Goebbels also declared that it is “vitally important for the State to use all of its powers to repress dissent, for the truth is the mortal enemy of the lie, and thus by extension, the truth is the greatest enemy of the State.”

Translation: you can only lie so much. If you keep declaring that the Philippines is a democratic, prosperous state, you must also conceal evidence to the contrary from the people. What’s more, you must use all the state’s resources to suppress dissent, because the truth will be your undoing.

Although the Big Lie as propaganda technique is often attributed to Goebbels, he had a mentor. Adolf Hitler said something to the same effect in his book Mein Kampf, where he declared that a big lie rather than a small one is more likely to be believed for its very outrageousness. Like Mrs. Arroyo, Hitler also made it a policy never to admit mistakes or accept blame. Instead he attributed everything ill to his enemies, primarily the Jews, and later, when he was at war with them, the Allied forces.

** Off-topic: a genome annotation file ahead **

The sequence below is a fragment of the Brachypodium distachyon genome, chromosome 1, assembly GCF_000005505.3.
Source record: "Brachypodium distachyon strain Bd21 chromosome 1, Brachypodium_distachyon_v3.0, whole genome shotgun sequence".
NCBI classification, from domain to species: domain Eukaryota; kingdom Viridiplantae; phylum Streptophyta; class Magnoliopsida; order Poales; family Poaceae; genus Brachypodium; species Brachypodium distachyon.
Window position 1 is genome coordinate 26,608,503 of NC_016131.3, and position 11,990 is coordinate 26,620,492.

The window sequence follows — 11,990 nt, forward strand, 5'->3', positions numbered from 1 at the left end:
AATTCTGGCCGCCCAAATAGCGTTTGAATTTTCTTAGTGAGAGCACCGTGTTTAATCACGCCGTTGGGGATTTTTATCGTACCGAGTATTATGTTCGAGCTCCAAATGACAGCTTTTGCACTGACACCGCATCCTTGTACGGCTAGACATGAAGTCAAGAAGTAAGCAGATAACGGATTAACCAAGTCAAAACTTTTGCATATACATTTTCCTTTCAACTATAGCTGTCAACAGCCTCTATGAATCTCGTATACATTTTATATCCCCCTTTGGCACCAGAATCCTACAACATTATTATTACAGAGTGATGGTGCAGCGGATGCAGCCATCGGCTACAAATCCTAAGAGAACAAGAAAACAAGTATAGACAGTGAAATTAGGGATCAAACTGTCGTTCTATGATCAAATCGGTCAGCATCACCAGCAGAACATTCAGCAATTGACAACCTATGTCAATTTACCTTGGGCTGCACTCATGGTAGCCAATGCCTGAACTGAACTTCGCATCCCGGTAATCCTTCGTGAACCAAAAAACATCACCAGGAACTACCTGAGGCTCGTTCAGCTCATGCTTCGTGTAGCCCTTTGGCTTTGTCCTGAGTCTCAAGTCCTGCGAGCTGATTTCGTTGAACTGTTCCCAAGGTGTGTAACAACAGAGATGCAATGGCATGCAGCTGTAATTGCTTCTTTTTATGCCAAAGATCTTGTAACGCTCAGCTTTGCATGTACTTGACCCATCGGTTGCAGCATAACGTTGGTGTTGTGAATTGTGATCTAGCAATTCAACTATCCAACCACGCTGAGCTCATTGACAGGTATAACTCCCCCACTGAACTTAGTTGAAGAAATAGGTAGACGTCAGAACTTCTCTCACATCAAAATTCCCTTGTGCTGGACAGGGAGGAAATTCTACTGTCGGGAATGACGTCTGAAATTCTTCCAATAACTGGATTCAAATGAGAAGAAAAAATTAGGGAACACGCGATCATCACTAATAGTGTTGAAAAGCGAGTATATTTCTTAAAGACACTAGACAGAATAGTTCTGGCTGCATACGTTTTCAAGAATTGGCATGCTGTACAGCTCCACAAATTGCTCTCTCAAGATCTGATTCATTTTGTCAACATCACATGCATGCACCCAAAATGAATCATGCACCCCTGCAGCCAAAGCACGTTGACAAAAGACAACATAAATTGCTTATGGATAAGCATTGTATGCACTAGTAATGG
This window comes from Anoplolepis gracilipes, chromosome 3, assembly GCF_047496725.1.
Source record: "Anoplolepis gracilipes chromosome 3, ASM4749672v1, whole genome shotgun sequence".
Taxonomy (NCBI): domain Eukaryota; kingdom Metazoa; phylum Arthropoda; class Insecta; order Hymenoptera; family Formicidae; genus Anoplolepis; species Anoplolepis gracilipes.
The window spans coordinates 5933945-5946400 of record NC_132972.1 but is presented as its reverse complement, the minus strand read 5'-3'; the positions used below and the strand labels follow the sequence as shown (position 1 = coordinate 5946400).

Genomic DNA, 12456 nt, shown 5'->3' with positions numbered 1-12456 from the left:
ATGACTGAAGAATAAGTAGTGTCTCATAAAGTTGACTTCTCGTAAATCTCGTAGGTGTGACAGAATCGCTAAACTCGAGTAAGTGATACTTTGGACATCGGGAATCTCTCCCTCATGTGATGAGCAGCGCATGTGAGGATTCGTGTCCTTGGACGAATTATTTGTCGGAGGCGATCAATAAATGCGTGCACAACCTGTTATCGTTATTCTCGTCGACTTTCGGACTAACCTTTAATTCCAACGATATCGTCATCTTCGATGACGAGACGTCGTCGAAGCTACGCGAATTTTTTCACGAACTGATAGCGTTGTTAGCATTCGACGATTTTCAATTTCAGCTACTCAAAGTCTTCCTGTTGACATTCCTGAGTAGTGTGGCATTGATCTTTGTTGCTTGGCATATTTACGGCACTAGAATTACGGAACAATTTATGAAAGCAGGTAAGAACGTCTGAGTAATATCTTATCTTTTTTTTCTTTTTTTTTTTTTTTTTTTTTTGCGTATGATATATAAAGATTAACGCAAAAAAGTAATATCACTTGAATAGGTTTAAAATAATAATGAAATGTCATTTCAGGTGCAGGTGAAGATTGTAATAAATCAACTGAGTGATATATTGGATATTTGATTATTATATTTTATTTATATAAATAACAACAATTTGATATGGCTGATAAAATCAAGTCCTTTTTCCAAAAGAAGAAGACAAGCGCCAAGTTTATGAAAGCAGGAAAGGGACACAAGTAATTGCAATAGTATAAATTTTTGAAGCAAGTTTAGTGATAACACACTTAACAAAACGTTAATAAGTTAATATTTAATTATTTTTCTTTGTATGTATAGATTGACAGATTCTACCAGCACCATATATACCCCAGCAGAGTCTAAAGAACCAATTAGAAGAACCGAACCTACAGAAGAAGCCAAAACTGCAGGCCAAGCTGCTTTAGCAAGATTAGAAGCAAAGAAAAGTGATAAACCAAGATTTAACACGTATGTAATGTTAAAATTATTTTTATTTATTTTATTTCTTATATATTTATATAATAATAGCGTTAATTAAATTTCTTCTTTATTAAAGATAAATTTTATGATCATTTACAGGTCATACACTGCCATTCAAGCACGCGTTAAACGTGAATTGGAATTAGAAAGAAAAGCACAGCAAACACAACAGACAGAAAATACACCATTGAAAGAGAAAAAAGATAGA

They may not have read Hitler or Goebbels, but the propagandists of the Arroyo regime apparently have the same instincts. In keeping with the principle of attributing everything to your enemies, the military has been trying to prove its claim that it’s the NPA and its “allied” and “co-conspirator” organizations (i.e., the leftwing party list groups) that have been doing the killings of leftwing activists. Not only have the killings gone on for over 20 years, their victims have also included children.